Comfort Site Is No E-Frat PartyBrown-Forman Corp., the maker of Southern Comfort, is hoping the mature content and design of its new Web site will help establish its brand among an older target demographic.
This is a departure from the frat-party reputation the drink has earned over the years, according to Robert Plotkin, president of Barmedia, Tucson, AZ, producer of management guides for the wine and spirits industry.
"They have to try and shake their image as an entry-level or frat-party drink," he said, "but it's always very hard to change a widely held public perception."
The Web site is the final ingredient of Southern Comfort's "Add a Southern Accent" ad campaign, which targets 21 to 34 year olds. The campaign, which began in the summer, highlights the many ways the liquor can be used to create sophisticated cocktails, and features images of young professionals relaxing on the weekend.
Site features play into this message. An ingredient search engine, for example, allows users to find dozens of drink recipes. If a user types in ginger ale, the Southern Frost and Southern and Ginger recipes appear. The site also includes food recipes.
Although it's impossible to keep underage drinkers from entering the site, the registration a user must undergo to enter is meant to deter them. "Users must enter their birthday, name and address," said Tom Herndon, creative director for Kleier Communications, the interactive agency in Louisville, KY, that designed the site.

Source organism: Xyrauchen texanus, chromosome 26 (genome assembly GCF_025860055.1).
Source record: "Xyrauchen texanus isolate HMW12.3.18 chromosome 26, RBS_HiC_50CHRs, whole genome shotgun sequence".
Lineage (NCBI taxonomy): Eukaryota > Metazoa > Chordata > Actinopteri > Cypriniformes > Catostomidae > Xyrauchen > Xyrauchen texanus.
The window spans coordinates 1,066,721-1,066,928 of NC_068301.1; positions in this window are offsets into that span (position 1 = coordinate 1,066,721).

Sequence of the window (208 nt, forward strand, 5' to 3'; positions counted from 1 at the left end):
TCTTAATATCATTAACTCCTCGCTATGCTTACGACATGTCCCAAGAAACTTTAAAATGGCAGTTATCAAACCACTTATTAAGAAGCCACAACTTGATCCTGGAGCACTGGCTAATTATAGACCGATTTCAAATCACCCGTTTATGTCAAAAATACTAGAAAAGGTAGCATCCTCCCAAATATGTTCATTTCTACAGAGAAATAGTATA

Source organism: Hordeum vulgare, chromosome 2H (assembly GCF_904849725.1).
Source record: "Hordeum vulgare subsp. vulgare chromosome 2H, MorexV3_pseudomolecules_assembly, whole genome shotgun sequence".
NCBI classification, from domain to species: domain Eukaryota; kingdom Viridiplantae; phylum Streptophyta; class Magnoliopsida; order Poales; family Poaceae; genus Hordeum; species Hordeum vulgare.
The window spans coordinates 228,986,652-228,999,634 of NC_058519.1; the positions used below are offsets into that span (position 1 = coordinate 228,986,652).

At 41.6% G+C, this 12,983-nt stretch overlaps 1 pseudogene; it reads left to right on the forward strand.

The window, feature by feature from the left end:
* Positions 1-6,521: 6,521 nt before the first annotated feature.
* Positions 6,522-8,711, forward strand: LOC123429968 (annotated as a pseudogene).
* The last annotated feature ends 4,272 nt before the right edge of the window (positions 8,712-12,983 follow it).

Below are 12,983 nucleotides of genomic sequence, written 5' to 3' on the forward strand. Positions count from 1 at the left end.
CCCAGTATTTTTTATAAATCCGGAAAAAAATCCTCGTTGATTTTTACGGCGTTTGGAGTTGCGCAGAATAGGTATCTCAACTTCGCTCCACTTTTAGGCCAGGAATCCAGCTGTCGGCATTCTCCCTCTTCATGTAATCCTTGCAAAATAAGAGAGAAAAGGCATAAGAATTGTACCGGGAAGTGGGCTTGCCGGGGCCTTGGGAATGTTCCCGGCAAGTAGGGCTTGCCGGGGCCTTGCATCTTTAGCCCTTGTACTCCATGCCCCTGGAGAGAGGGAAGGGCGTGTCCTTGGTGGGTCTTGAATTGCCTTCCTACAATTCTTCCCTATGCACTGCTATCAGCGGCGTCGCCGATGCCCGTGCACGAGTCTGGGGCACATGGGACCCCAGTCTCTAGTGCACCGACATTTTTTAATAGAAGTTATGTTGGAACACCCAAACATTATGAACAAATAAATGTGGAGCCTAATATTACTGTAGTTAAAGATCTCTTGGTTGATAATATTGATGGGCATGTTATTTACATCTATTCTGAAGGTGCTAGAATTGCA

Since online liquor sales are prohibited, the site is used purely as a branding vehicle. "In these days and times, the Web is a force that must be considered for any promotional activities, as well as a very valuable means of communication," said Rick Bubenhofer, spokesman for Brown-Forman Corp., Louisville, KY. "If it was not utilized, it would be a serious oversight."
To address the global market, the site will offer customized content for overseas markets next year. "We will serve up content specific to different markets. There will be different communications platforms for people in Germany vs. South Africa," said Herndon. "We're just beginning the process of how it might look as we're adapting the site."
To establish a "cinematic experience," the site uses Flash technology. According to NPD Online Research, Port Washington, NY, 88 percent of Web users can experience Flash content.
"Given the demographics, we know [Southern Comfort customers] are a little more tech savvy," said Lisa Manning, account supervisor for Kleier. For non-Flash consumers there is a nonanimated version of the site.
Southern Comfort is in the middle of giving away a prize a day as part of its Web site "Countdown Sweepstakes." Random drawings began Dec. 22 and will continue until Dec. 31. The grand prize, a trip to the Super Bowl, will be awarded on New Year's Eve. Prizes do not include alcohol.
The liquor, now in its 125th year, also uses the site to emphasize its past. The "Southern Story," for example, tells the tale of M.W. Heron, the New Orleans bartender who invented the drink in 1874. "It's an effort to allow consumers of Southern Comfort to learn more about the product and its heritage," said Bubenhofer.
Kleier is currently creating new Web sites for a number of other Brown-Forman brands, however specifics were not revealed. Brown-Forman manufactures Jack Daniels, Early Times and Canadian Mist products as well as other leading brands of spirits.